Nupixo Games released their newest point and click adventure game Detective Di: The Silk Rose Murders to Steam on May 1st, 2019. Loosely based on the historical detective Di Renjie, the game guides you through an engaging a creative narrative set during the reign of the first and last Empress of China: Wu Zetian. There’s a lot to love about this game, so let’s dive in! This is our Detective Di: The Silk Rose Murders review.
When I first heard that Nupixo was releasing this game, my little murder mystery heart leaped for joy. I grew up playing games such as The 7th Guest, The 11th Hour, Nancy Drew, and of course the Amnesia series. I also enjoy games that ground themselves in history and are inspired by real life events and circumstances. Detective Di is one such game that follows its main protagonist, Detective Di Renjie, through many exciting twists and turns to unravel a more nefarious plot residing just below the surface.
When we are first welcomed into the game, we’re greeting by the thoroughly charming pixel art style graphics. Something about this design had me double checking every little nook and cranny from the get-go. Like most games, there are plenty of red herrings thrown in that actually end up being rather interesting historical tidbits. The drying vegetables on the wall have absolutely nothing to do with the case, but being given the option to mouse over them and click to see the accompanying text helps to root you in the world and give you an understanding of how both the victims and criminals lived.
The soundtrack of the game was especially pleasant but was only played when the player ventured inside of buildings or at intense points of the plot. Encountering the sudden absence of music made me think that I might have accidentally muted the music, or turned down the sound at some point but I quickly discovered that wasn’t the case. After some time, I became more comfortable with pauses of silence, as it allowed me to reflect on the clues that I had gathered. No spoilers here, but there was even a jump scare in the prologue that made me audibly gasp. It absolutely benefited from silence and well-placed music.
If you’re not familiar with the names of ancient China or start to feel lost amongst the many interesting characters you encounter, you’ll appreciate the color-coded text when faced with dialogue. Being a visual person, having the ability to associate the color with the sprite of the character I was talking to personally helped me out immensely with keeping all the characters straight.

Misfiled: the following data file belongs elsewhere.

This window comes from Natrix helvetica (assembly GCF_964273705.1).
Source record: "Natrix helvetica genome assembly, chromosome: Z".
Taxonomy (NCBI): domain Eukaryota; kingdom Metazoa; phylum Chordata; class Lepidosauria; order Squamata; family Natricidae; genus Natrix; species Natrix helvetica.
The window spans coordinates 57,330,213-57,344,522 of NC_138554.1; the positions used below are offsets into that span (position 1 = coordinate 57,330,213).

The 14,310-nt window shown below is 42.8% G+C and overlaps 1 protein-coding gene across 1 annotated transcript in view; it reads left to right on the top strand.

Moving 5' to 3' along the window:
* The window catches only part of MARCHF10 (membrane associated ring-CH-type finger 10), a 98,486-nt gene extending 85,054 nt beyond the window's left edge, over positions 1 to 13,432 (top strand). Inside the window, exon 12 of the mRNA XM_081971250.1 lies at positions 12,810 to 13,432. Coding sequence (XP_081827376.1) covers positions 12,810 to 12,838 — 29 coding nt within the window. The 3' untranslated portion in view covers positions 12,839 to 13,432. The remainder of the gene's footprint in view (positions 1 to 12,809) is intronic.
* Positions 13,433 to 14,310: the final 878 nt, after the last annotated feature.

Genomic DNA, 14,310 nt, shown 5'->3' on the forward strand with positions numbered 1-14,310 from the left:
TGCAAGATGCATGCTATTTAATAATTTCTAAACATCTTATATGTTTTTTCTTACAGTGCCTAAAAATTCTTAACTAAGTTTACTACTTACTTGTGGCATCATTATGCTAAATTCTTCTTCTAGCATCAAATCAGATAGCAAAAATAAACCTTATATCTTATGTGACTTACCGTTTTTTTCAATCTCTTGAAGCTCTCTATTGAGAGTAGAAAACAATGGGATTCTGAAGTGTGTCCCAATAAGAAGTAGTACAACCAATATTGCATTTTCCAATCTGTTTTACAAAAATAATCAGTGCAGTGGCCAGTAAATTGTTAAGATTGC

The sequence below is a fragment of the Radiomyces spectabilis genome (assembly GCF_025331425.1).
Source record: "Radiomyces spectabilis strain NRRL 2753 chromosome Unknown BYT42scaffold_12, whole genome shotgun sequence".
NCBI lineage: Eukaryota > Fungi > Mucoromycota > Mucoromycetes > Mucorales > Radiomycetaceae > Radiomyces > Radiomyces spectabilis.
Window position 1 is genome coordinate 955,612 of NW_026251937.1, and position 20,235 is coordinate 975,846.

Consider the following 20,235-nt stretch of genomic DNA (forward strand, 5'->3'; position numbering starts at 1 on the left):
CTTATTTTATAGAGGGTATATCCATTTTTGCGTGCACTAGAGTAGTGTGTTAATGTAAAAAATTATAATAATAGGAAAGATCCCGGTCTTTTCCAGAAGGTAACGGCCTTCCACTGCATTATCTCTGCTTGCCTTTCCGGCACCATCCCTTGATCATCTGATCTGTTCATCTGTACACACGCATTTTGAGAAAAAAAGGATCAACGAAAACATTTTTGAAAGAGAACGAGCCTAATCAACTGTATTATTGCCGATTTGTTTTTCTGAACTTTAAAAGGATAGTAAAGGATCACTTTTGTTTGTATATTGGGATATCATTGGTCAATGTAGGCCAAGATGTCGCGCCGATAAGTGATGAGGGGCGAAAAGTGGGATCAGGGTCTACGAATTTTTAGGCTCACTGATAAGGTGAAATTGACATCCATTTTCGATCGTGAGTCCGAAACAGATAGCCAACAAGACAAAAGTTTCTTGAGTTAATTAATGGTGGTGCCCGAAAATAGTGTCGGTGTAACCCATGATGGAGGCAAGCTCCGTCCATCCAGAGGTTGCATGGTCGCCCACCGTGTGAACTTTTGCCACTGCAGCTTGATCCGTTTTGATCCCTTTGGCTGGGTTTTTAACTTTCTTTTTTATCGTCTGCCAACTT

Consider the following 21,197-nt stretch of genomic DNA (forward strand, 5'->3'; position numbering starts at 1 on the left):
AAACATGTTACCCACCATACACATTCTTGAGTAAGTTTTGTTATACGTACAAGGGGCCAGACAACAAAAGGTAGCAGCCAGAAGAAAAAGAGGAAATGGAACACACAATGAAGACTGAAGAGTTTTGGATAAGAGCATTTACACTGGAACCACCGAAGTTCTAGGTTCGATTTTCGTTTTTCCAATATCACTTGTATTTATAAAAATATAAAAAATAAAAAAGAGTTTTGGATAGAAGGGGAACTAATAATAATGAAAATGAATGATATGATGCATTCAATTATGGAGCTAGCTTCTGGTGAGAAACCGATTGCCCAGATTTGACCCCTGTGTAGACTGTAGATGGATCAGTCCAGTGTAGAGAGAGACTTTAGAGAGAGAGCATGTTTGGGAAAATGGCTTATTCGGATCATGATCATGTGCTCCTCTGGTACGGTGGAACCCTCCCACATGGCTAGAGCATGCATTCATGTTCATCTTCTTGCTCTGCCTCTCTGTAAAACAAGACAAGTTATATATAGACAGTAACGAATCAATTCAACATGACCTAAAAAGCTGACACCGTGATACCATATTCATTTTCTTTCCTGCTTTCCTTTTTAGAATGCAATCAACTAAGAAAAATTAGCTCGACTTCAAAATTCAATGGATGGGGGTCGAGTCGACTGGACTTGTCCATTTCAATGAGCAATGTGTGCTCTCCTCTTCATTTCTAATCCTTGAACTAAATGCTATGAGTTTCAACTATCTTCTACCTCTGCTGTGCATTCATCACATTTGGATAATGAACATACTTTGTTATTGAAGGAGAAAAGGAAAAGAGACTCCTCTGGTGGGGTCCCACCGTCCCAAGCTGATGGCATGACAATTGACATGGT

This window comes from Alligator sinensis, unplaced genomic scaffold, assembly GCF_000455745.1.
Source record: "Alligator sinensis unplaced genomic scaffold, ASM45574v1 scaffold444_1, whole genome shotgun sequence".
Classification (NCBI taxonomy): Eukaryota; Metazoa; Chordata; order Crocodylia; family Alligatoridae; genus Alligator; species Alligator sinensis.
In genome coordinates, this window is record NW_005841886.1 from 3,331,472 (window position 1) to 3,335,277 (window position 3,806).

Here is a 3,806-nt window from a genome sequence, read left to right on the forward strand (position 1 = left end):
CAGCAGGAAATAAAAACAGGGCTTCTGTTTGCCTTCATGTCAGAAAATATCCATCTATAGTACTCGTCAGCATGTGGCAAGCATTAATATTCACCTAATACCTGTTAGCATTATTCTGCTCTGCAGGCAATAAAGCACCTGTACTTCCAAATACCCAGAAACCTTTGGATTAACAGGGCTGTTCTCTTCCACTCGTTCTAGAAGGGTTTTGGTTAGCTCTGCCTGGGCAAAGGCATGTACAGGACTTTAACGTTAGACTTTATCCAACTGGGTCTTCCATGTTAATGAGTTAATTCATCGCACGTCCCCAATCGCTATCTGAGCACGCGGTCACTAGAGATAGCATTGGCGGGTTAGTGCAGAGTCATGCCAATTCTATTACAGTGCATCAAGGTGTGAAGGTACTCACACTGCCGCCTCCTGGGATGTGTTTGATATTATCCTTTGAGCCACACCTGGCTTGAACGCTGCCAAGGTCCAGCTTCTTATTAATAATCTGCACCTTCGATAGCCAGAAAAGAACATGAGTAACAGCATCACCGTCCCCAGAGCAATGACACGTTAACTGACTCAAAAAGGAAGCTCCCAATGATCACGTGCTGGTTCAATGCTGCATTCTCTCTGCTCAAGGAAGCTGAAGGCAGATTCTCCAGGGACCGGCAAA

The puzzles and games in Detective Di were also very creative and cleverly designed. I had to pause for great lengths of time for some of the puzzles in later chapters before I could crack the code to move on. Even a senior sleuth like yours truly had to get up and stretch her legs to come back with fresh eyes for some of the puzzles.
However, with all of the good, one of my main concerns with the game is its lack of choice for the player. Detective Di is fantastic at giving you the illusion of choice through a handful of dialogue options and making you work for your clues, but in the end they don’t seen to have much of an effect on the game. Even when it comes to wrapping up the case, you are essentially given a light slap on the wrist for guessing wrong and time rewinds for you to grab another option that isn’t greyed out. The Deduction Board does help you keep track of how far along you are in the case, and fills up as you gain more clues but what it displays are brief blurbs of what you’ve gathered and doesn’t seem to help much in the way of summarizing your progress thus far.
Much of the game after the prologue feels very linear, and like you are participating in an active visual novel rather than an adventure game. The world is not quite as open as you would think it could be. There are many scenes where you aren’t allowed to leave before completing a specific task. In many of the point-and-click adventure games I’ve played, you are usually allowed to make that mistake and miss important bits of information with the freedom to come back and re-examine where you’ve been. Oftentimes when I’ve exhausted every last option available to me, I will go back where I’ve previously visited and then stumble upon that obvious clue.
Unfortunately, Detective Di decided to sacrifice that bit of trust in their player for story progression. Now, this doesn’t make it a bad game in my opinion by any stretch. Though it focuses much more on the story, the writing and progression in this game are fantastic. You find yourself coming to the same conclusions as the detective on your own through hints in the dialogue with the witnesses you interview, and many of the characters you leave behind stay in your mind for a while after you close the game. The victims also remain in Detective Di’s mind long after the case has ended, and you can read his thoughts on the cases as he jots down his experiences in his journal.